Run pure computation without blocking the UI?


say I have a text input where the user can type text. As the user types, each time a new letter is typed, I want to compute something about the text. The computation should usually be fast but it might sometimes take up to a second or two. I’d like to avoid the cursor from freezing in the input text while the computation is running. This is a pure computation, done by the Elm code, there’s no IO involved.
Is there a way I can perform some kind of async to avoid freezing the UI ?


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Could you please describe your problem a bit more in depth?
Eg. what is (on a high-level) the content of the input and what computation do you want to do on the text?

There might be different suggestions for dealing with the problem based on the details, but right now it’s a bit too zoomed in :slight_smile:

Adding it as a Task may help. Task - core 1.0.5

Edit: it doesn’t help.

I am currently using “Gizra/elm-debouncer”: “2.0.0” and it works well for that kind of use case.

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You can Json.Encode the arguments to the function and send it to a - Web Worker - to run in a spearate thread.

Or you can chop the compute job up into 10s/100s/1000s of pieces using continuations, and pass them through your own update function, so that other Cmds can execute without being completely blocked. This is a form of cooperative multi-tasking (the sort of things primitive OSs in the 90s did!, remember terminate and stay resident apps in MS-DOS?). I have tried this technique and do not recommend it, because no matter how large or small you chop it up, it still causes the application to be noticeably less responsive, since you max out a CPU core at 100%.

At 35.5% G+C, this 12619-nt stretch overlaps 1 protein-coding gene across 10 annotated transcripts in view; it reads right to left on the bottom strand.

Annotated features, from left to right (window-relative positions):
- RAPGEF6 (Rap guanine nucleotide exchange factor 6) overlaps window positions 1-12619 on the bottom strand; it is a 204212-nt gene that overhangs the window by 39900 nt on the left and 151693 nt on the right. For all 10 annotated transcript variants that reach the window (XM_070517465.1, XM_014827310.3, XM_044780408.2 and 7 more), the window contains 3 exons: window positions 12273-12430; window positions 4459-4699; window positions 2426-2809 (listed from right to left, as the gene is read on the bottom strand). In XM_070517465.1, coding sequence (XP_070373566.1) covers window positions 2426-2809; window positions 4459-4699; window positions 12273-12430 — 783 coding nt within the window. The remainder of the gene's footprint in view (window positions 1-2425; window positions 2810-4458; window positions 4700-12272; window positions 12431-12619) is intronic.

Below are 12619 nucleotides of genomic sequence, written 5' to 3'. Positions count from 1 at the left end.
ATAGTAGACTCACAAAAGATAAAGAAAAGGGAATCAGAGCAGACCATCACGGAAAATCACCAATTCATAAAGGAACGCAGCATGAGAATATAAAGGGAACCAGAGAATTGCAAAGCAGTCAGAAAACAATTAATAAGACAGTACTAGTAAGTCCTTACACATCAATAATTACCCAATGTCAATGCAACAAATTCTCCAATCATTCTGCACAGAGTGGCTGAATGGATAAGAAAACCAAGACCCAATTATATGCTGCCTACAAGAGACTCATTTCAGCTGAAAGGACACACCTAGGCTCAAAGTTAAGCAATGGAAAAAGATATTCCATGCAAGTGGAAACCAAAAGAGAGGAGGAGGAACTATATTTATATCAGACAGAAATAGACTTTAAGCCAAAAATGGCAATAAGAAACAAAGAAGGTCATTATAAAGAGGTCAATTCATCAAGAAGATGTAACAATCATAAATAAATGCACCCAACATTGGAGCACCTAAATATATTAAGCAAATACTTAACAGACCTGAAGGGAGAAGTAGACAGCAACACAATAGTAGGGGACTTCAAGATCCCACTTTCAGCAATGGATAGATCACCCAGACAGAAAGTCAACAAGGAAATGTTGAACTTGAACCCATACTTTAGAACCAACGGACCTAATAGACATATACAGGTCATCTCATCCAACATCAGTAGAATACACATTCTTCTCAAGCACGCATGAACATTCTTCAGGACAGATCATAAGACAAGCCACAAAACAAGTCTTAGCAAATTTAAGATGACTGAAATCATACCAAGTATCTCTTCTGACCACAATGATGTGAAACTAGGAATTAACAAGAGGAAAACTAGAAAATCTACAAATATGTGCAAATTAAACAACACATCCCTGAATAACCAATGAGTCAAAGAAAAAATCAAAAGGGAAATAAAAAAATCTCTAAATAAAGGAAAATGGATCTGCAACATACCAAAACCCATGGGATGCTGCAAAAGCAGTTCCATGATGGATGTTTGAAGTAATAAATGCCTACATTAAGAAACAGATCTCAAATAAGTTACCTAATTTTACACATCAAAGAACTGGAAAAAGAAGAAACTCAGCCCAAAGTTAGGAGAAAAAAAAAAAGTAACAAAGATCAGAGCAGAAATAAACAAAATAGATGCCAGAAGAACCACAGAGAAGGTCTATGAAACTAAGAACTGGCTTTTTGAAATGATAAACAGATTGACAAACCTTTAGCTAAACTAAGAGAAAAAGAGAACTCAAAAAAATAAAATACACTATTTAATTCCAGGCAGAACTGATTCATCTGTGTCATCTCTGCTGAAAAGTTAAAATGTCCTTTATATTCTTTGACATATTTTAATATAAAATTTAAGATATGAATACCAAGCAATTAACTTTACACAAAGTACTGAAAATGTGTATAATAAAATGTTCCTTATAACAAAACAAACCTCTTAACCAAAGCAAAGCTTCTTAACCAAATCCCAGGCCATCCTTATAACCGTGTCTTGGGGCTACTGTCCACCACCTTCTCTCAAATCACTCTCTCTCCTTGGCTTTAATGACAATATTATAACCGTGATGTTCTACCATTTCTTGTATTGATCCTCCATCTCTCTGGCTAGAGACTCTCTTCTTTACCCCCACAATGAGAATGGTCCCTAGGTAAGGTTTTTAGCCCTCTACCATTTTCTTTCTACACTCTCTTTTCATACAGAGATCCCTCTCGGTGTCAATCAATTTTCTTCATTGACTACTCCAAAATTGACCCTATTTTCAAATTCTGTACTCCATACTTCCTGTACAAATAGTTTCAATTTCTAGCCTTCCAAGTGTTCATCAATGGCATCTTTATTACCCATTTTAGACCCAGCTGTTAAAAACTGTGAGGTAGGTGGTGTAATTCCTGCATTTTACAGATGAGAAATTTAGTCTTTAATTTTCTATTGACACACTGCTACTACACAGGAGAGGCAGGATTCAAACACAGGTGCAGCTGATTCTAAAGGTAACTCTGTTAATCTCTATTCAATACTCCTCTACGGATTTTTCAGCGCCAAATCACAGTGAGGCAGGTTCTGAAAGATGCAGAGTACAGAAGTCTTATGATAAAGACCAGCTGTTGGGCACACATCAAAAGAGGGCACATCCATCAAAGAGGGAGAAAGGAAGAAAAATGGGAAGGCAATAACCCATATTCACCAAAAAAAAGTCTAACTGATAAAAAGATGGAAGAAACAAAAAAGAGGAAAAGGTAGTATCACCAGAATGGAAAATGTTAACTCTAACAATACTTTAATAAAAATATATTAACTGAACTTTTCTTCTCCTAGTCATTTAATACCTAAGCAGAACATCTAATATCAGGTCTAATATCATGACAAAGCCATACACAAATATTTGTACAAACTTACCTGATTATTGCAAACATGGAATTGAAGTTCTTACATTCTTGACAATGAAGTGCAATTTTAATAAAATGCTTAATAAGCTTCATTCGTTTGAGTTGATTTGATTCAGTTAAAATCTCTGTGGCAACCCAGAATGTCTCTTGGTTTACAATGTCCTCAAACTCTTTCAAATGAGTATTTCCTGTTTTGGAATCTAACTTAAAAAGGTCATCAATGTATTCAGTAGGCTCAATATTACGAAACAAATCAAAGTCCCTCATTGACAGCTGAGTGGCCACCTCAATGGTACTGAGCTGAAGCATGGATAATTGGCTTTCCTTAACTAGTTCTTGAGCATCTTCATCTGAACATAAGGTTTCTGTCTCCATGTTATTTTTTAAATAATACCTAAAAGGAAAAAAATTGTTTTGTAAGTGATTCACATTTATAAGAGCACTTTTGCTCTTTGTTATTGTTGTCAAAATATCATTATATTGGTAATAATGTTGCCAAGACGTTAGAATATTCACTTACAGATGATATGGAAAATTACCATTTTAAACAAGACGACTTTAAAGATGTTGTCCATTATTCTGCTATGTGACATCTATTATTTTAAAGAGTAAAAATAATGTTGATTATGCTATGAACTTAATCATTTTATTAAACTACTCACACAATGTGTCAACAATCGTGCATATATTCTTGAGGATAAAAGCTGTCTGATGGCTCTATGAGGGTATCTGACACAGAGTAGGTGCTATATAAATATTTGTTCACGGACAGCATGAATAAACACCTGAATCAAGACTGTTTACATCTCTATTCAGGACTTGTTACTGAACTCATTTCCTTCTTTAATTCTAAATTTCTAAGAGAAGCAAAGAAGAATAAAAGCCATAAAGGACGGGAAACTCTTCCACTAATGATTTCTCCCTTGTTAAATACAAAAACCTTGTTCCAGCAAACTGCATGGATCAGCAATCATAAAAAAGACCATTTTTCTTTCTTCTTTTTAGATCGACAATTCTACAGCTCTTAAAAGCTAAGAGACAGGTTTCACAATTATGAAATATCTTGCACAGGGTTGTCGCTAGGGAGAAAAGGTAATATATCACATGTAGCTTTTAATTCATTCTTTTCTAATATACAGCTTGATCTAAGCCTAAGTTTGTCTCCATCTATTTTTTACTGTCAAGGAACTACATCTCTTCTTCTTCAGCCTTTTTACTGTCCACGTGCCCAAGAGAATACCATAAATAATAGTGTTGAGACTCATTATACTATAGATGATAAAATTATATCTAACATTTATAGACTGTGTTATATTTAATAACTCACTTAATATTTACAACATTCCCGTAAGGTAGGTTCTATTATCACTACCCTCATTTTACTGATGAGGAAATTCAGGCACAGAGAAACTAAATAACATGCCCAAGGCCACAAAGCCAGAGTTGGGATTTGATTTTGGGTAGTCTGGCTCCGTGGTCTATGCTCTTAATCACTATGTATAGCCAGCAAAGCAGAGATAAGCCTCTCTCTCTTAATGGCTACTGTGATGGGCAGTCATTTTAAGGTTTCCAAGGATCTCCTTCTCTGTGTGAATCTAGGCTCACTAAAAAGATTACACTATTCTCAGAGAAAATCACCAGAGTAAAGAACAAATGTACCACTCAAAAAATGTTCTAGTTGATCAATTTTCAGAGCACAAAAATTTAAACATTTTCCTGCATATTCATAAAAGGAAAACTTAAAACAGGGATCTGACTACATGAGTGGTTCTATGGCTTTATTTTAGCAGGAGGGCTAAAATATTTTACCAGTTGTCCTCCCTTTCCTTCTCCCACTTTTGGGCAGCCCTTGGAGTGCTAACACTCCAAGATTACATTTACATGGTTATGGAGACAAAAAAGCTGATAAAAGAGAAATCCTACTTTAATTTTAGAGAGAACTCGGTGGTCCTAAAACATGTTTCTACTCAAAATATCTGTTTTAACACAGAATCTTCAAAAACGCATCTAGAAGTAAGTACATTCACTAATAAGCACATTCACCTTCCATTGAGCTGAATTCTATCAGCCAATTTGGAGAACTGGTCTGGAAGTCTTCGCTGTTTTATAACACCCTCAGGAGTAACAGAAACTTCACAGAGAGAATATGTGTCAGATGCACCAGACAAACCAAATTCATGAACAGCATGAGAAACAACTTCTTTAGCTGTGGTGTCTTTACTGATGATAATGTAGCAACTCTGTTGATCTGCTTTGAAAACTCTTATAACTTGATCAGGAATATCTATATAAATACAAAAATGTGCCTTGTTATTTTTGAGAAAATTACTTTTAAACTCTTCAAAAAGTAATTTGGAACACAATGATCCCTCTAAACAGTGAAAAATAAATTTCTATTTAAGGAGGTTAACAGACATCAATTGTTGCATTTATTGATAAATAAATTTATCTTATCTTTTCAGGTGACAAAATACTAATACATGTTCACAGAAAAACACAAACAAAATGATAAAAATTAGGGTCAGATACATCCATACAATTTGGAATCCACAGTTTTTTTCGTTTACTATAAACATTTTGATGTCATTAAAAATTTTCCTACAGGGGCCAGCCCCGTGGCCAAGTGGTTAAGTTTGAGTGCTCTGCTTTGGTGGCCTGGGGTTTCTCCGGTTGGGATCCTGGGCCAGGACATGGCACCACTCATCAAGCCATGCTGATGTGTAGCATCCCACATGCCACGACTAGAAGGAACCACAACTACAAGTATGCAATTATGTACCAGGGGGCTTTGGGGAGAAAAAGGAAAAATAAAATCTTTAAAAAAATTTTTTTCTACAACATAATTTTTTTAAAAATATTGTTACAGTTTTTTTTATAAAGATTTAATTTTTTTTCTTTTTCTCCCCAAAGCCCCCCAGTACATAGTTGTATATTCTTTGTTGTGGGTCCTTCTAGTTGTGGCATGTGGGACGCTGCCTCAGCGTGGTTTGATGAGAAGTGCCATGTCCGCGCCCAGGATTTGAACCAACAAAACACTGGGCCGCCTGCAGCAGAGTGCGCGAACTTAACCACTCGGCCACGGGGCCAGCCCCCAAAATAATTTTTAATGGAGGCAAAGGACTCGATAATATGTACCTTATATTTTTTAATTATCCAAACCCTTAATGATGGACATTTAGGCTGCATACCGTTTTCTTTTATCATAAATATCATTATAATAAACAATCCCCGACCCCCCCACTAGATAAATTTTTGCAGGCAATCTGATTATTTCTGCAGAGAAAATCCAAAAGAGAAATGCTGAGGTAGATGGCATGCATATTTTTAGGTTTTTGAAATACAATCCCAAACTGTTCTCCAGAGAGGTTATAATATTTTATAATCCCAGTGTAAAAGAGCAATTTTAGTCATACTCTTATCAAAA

I recommend looking into the web worker approach, as it can genuinely make use of >1 CPU core. You can use Platform.worker to create an Elm program that you run using a web worker. If you want the web worker thread to be interruptable (say the user presses Cancel or adds another keystroke before the last one completes) then make it do the thing of chopping the job up into lots of pieces, so that it can periodically poll for a cancel message. Yes, cooperative multi-tasking style…

Also, here is an example of compute using continuations to chop up the work into smaller steps, this one has a configurable step size ‘n’. The Ongoing constructor creates a continuation of the search. Its usually fairly easy to do this with a functional programming style computation, as at the recursion step you just insert a continuation

recurseFn a b c becomes \() -> recurseFn a b c or it could be RecurseFn a b c if you capture the recursive arguments ina custom type constructor as I did with Ongoing.


We’ve had a similar problem (well, hard to say since we still have to hear more details) at my previous job: a JSON reponse contained ~20MB of a tree structure: folders of (folders of) Questions which in turn contained Datapoints and Suffixes.

Making a tree out of it at the time of decoding would freeze the UI for 5-10 seconds. Instead we amortized the cost by creating a lazy tree out of it, with unevaluated thunks (\() -> ...) where each thunk did just a little bit of the computation (finding the current item’s children etc.)

Since not all work happened at the same time and the amount of work that needed to happen as user expanded another level of the tree was small enough, this was enough to de-freeze our UI. In the end, most of the work was never needed as the users only explore a fraction of the tree at any given session!


FWIW see also this answer I wrote:


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